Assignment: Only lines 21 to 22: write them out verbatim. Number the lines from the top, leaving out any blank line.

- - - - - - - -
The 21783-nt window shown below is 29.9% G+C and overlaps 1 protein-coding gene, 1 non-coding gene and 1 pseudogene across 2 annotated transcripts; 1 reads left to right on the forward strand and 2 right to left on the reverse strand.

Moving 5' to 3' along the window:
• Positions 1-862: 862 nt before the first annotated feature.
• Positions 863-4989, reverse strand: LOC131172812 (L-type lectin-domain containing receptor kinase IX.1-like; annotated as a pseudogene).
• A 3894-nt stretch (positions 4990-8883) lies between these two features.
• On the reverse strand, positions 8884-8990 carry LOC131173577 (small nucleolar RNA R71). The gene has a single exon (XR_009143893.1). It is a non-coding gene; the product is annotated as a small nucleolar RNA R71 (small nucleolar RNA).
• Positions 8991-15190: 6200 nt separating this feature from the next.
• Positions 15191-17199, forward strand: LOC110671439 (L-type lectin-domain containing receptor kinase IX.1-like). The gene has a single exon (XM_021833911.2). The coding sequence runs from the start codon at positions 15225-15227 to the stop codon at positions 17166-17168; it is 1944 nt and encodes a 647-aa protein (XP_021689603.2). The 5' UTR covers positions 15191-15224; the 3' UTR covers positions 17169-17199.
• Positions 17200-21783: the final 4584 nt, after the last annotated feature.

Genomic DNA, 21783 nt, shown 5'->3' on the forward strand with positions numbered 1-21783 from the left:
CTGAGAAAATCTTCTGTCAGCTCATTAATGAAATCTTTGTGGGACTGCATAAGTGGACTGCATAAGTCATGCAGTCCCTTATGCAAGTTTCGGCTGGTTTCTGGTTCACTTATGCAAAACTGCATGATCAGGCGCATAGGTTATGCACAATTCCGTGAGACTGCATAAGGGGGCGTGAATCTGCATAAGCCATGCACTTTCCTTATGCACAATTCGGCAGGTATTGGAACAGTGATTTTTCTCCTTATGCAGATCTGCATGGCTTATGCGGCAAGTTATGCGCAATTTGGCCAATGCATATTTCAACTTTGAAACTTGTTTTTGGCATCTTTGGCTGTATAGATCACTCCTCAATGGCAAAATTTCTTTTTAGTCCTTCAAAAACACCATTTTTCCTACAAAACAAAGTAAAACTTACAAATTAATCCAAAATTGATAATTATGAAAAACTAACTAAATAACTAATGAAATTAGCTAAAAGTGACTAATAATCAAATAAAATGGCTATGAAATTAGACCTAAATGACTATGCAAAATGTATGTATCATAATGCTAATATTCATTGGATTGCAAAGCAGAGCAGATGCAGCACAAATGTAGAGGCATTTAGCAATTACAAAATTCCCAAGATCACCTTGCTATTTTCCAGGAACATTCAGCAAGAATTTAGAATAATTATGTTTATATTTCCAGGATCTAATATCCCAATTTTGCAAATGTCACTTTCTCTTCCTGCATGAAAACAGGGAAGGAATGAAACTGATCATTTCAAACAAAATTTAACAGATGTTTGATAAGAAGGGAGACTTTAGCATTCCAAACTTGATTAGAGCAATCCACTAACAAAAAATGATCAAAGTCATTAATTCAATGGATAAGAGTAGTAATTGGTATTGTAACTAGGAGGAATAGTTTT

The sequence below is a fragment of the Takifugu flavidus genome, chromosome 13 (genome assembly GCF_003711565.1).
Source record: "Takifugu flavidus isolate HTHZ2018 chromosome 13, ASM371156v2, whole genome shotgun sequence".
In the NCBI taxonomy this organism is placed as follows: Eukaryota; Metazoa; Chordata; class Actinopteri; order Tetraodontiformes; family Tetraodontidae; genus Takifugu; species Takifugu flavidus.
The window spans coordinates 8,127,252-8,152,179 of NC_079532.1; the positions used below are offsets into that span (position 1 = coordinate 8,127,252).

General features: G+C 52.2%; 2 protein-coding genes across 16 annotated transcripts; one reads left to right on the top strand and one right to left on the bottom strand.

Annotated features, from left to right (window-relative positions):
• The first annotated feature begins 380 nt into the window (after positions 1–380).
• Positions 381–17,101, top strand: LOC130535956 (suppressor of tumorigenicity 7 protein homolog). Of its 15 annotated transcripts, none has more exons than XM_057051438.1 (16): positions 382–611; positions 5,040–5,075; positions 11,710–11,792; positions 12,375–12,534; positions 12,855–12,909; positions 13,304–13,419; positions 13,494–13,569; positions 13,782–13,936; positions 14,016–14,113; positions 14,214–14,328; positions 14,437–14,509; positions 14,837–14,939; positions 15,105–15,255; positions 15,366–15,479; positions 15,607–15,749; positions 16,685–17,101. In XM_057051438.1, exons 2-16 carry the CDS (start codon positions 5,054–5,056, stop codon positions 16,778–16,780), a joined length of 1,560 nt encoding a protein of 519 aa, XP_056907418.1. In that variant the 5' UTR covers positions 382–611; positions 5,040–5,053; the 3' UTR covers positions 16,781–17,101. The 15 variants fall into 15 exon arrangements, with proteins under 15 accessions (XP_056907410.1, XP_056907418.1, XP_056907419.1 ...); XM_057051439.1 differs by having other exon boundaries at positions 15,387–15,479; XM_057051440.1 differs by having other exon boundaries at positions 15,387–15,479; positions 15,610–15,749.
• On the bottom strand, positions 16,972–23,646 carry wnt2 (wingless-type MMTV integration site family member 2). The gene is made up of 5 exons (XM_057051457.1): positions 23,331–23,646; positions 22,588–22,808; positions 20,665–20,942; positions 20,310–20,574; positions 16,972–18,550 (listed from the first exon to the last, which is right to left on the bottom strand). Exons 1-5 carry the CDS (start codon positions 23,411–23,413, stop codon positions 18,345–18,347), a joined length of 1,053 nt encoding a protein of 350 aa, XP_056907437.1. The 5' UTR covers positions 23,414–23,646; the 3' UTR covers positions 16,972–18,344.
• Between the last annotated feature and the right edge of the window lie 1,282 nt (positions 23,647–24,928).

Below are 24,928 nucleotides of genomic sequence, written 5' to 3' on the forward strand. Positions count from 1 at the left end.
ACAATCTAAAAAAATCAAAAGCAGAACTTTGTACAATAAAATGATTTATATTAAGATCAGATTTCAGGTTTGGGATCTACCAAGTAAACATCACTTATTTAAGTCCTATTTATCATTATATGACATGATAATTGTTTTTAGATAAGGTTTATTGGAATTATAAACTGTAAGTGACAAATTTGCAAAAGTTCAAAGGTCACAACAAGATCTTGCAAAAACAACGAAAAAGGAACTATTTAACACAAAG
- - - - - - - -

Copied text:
• Between the last annotated feature and the right edge of the window lie 1,282 nt (positions 23,647–24,928).

Below are 24,928 nucleotides of genomic sequence, written 5' to 3' on the forward strand. Positions count from 1 at the left end.